When a corporation is named as a defendant in litigation, one of the frequently used discovery tools is a notice to take the deposition of the corporation. Under Federal Rule of Civil Procedure 30(b)(6), a party serving a notice to take deposition on a corporation “must describe with reasonable particularity the matters for examination.” The corporation must designate one or more of its employees or agents to testify on its behalf with respect to each of the matters upon which examination is sought. It is not sufficient for the corporation to simply put forth a “know-nothing” witness who has no personal knowledge of the relevant issues and who is unable to answer questions: the Rule requires that “the persons designated must testify about information known or reasonably available to the organization.”
The last phrase was the subject of a recent decision by Magistrate Judge Pohorelsky in the litigation arising from the Air Cargo Antitrust Fuel Surcharge litigation pending in the United States District Court for the Eastern District of New York.¹
The conspiracy alleged by plaintiffs was that some thirty-two air carriers conspired to fix fuel surcharges on a worldwide basis over a six year period ending in 2006. By the time the notice to take deposition was served on one of the defendants in 2011, most of the witnesses who had any personal knowledge about the alleged events had left the employ of the airline and were no longer available to be deposed. A Rule 30(b)(6) deposition notice was served and the deposition of the airline’s corporate representative was, at least from the plaintiffs’ point of view, unsatisfactory since the witness put forth by the corporation to testify on its behalf had no personal knowledge of any meetings or communications.
Plaintiffs moved to compel a further deposition and the Court addressed the extent to which a party responding to a Rule 30(b)(6) notice of deposition is required to educate its witnesses to testify on behalf of events which occurred as long as a dozen years earlier when none of the persons with actual knowledge of the events were still employed by the party.
The Court held that the corporation, which no longer employed the persons with personal knowledge of the matters identified in the notice, was not absolved from complying with the 30(b)(6) deposition notice. In such a situation, “the corporation is obligated to prepare the designees so that they may give knowledgeable and binding answers for corporation.” In the Air Cargo litigation, most of the employees who had participated in the meetings and communications which formed the basis for the alleged conspiracy were no longer employed by the airline. Detailed records of the meetings and communications apparently did not exist, making it a complicated process for the corporation to properly prepare its employees or agents to testify on its behalf. The Court, in requiring the corporation to again produce witnesses for a Rule 30(b)(6) deposition, held that the corporation was required to gather all documents, including e- mails, prepared or received by any employees of the corporation concerning the meetings and communications, and provide those documents to the witness or witnesses designated to testify on behalf of the corporation sufficiently in advance of the deposition date so that the designees could educate themselves about those matters. In addition, the Court imposed upon the designated corporate representatives the duty to speak, or attempt to speak, to all present or former employees of the corporation who were identified as having participated in the meetings and communications. The Court further directed that, to the extent counsel for the corporation had obtained information from past or present employees of the corporation about matters that involved the meetings and communications, that information had to be made available to the designees for their review.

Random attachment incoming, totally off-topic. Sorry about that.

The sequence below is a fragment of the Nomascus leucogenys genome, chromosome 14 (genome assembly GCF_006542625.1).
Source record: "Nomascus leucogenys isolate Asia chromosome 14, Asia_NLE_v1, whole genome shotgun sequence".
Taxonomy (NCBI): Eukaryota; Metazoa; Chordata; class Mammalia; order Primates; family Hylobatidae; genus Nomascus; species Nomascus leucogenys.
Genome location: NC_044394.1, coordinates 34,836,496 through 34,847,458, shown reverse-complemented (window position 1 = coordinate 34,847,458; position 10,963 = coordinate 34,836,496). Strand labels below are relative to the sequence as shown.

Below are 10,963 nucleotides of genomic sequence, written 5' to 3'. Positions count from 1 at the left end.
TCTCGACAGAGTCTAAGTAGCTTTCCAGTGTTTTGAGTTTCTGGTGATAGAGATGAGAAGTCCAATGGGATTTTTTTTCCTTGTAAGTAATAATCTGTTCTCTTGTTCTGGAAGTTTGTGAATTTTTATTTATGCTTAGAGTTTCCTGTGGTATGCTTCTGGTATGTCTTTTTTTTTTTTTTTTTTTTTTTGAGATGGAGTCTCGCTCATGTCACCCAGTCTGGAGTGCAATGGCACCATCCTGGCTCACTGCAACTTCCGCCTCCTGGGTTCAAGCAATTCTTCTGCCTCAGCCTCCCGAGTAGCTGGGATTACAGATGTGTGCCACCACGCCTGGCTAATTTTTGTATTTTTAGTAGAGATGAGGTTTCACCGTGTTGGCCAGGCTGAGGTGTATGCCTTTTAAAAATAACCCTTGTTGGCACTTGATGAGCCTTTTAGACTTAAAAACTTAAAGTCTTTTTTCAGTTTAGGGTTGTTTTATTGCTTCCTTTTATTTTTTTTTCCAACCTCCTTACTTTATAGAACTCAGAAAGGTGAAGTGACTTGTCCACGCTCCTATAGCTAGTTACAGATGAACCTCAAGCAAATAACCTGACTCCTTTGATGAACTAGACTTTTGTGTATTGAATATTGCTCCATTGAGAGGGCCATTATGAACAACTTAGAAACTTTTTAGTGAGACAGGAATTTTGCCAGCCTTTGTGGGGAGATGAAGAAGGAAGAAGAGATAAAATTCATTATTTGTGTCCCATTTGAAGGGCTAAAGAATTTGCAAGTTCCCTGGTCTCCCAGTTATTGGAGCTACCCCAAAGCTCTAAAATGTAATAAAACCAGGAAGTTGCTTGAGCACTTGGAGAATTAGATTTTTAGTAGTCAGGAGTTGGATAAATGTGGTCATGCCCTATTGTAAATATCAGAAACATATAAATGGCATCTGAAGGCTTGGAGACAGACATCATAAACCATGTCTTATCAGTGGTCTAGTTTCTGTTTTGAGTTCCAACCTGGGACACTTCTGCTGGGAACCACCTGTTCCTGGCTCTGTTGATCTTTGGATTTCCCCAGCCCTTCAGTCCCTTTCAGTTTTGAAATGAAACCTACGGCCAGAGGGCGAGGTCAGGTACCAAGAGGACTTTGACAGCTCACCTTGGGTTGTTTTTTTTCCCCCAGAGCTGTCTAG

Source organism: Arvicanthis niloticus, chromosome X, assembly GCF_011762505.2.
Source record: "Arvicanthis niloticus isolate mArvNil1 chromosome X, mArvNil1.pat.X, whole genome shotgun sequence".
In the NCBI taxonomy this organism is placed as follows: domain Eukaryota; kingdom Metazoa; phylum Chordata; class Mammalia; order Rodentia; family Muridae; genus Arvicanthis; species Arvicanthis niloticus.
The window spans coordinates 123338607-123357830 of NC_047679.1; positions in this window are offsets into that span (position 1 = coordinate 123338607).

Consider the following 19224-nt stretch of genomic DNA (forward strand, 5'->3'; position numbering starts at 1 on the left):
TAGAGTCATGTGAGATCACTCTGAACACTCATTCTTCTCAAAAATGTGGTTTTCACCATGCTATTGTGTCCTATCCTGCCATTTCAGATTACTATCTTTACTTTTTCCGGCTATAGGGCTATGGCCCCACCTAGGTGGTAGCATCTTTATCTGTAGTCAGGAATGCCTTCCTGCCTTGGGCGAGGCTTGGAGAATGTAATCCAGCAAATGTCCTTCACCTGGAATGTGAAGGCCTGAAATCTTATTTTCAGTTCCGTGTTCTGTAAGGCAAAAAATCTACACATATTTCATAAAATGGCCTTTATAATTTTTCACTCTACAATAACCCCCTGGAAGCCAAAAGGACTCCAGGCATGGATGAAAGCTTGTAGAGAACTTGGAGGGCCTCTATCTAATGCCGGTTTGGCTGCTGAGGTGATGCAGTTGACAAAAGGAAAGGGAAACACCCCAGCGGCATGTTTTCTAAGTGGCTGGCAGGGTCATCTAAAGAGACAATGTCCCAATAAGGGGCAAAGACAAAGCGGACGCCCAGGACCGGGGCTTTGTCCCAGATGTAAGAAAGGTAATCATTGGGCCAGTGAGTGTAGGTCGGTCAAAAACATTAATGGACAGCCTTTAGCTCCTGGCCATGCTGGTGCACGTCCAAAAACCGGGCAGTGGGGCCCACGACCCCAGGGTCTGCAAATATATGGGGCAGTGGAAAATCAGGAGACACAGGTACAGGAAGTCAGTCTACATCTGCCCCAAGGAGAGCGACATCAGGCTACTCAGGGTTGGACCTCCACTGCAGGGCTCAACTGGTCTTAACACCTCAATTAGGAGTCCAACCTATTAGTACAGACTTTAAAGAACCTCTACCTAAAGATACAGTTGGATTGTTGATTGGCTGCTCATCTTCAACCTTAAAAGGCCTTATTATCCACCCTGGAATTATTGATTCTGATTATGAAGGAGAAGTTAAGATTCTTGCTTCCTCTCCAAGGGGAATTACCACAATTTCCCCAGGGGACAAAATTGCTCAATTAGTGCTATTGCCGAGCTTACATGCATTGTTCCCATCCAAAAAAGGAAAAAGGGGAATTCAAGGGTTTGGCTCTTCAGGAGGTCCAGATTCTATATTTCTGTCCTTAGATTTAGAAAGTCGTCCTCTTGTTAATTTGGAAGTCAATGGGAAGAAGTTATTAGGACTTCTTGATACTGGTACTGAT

The short decision crystallizes what a corporation must do in order to prepare its witnesses for a Rule 30(b)(6) deposition when the persons with personal knowledge of the matters at issue are no longer within its control and the corporation cannot be required to produce them for a deposition. The Court identified three particular steps that the corporation had to take:
1. Show the designees all documents that the corporation has with respect to the meetings and communications;
2. Have the designee speak or attempt to speak with the former employees who do have personal knowledge of the meetings and communications; and
3. Have counsel for the corporation provide to the designees all documents which counsel has unearthed concerning the meetings or communications at issue.
In short, a corporation cannot, when served with a Rule 30(b)(6) notice to take deposition, take the position that the employees with personal knowledge of the issues sought to be examined upon are no longer within its control and, therefore, the corporation has no duty to offer testimony concerning those matters.
¹ In Re Air Cargo Shipping Services Antitrust Litigation, MDL 1775, Memorandum Order, March 27, 2012.